"If people have insurance, they can seek out private providers," Yusonga said. "There are also community agencies that provide services. If they don't have insurance, the MHMRA is the largest public provider of mental health services."
MHMRA of Harris County serves about 15,000 individuals each month, primarily those who show signs of the three major mental illnesses—bipolar disorder, schizophrenia and major depression. Because of the restoration of state dollars from the legislature and federal dollars from the 1115 Medicaid waiver, MHMRA has embarked on several initiatives to improve and expand services throughout Harris County.
"The additional funding that is being provided is enabling [the Mental Health and Mental Retardation Authority of Harris County] to expand our outpatient services capacity," Schnee said. "The intent over this year will be to, if at all possible, zero out the waiting list and try to keep it from reoccurring."
MHMRA is also in the process of expanding its treatment teams by 2,500 outpatient slots each month, which will expand the outpatient services from 8,500 adults to nearly 11,000 as the expansion rolls out.
"We're also adding 30 licensed chemical dependency counselors who will be treating people who have not only mental illness, but very often are abusing street drugs and alcohol, or both," Schnee said.
A new program
Harris County has the state's largest mentally ill population because of sheer size of its population—more than 4 million residents—which puts a strain on the county's facilities.
"As a community expands and the population grows, the community is used to adding police, fire and ambulance services because there are needs that have to be responded to," Schnee said. "We have not done that with regard to people who have serious mental illness or intellectual and developmental disorders."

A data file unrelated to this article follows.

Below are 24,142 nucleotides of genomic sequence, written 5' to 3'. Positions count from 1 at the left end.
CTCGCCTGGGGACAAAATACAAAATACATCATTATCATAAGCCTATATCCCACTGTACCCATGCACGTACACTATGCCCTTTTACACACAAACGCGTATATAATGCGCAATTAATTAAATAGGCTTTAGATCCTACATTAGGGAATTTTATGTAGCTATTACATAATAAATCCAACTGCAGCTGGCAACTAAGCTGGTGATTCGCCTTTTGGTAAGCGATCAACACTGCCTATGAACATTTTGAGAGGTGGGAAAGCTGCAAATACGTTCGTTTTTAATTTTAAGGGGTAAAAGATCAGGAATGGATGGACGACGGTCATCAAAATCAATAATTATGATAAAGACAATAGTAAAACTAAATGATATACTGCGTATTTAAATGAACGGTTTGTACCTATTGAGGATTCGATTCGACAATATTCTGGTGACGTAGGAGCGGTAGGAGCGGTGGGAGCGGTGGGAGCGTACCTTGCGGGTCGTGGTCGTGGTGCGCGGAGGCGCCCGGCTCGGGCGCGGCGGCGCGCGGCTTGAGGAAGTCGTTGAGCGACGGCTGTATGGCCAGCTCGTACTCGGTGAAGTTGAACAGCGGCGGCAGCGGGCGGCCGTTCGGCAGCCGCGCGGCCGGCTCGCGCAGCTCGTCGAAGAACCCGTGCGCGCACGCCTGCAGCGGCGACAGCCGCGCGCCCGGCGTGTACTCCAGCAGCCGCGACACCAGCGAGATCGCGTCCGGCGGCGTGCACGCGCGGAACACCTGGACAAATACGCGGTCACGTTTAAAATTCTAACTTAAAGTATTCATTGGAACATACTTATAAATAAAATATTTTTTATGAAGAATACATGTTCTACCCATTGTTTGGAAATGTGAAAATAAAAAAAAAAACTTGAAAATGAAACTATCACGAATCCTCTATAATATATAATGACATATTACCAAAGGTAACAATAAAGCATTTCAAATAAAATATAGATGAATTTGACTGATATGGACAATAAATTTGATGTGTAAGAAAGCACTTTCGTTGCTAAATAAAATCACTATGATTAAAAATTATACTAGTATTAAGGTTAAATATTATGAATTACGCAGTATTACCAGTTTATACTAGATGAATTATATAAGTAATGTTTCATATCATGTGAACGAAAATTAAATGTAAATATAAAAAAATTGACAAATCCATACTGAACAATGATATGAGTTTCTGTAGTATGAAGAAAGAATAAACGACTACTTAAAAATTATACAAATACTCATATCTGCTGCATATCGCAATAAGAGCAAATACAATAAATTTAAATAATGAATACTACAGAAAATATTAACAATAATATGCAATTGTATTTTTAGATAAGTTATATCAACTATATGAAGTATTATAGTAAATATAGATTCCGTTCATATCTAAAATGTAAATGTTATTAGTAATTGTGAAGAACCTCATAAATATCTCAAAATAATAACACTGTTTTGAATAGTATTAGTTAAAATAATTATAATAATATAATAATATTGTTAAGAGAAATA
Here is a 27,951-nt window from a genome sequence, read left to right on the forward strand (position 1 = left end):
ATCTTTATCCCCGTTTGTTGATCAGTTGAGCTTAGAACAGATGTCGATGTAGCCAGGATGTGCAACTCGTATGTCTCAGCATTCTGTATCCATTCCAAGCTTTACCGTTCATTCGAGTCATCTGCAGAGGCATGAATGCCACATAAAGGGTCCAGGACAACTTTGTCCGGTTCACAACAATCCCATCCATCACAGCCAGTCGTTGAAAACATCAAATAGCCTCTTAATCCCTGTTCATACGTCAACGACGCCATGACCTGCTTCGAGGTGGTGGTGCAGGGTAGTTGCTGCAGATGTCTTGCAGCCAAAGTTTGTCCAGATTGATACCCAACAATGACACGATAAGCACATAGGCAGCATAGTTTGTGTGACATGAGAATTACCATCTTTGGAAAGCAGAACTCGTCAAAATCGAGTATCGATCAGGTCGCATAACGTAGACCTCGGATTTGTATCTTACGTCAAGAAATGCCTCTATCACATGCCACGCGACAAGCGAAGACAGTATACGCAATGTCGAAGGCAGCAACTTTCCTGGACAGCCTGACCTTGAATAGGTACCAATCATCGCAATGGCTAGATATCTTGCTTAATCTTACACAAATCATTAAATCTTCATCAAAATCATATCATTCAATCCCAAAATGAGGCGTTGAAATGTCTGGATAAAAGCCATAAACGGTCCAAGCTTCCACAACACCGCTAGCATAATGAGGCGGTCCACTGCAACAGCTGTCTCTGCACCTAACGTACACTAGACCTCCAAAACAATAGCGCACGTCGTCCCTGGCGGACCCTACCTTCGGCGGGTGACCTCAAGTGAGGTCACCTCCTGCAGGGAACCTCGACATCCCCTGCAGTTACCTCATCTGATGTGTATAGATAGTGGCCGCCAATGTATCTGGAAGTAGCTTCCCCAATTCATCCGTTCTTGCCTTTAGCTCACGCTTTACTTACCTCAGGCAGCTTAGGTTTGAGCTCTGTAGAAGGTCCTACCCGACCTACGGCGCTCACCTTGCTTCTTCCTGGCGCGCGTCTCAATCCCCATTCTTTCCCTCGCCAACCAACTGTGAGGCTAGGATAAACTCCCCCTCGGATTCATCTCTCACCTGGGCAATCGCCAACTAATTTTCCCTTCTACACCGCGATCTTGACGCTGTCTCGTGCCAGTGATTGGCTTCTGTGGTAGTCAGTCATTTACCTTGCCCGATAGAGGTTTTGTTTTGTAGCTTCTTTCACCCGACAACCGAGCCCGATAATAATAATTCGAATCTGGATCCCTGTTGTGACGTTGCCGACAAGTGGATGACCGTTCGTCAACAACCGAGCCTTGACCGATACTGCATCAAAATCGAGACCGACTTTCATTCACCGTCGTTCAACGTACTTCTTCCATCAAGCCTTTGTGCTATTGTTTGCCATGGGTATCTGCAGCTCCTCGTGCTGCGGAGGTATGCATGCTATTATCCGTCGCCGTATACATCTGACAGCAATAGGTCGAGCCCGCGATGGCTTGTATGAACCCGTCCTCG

Nearly 2,500 of the Harris County jail's 9,000 inmates are mentally ill, making the facility the largest mental health facility in the state, Emmett said.
"On any given night, more people there are receiving prescription drugs than anywhere else and it's fundamentally wrong on many levels," he said. "It's also a really bad deal for the taxpayers, because dealing with someone in the criminal justice system costs more money than if they were in the provider system."
State Sen. Joan Huffman, R-Houston, passed Senate Bill 1185 through the legislature this year to create a pilot program to divert mentally ill inmates from the county jail to a provider program to stop them from cycling through multiple times. The program will first be implemented in Harris County and could then be used across the state in the future.
"It will focus on people with mental illness leaving the Harris County jail and trying to provide them with case management and other needed services that will keep them from returning to the criminal justice system," Yusonga said. "There are individuals who have been cycling through the jail for decades, so if they can craft a solid program, it will keep some of those folks on the outside."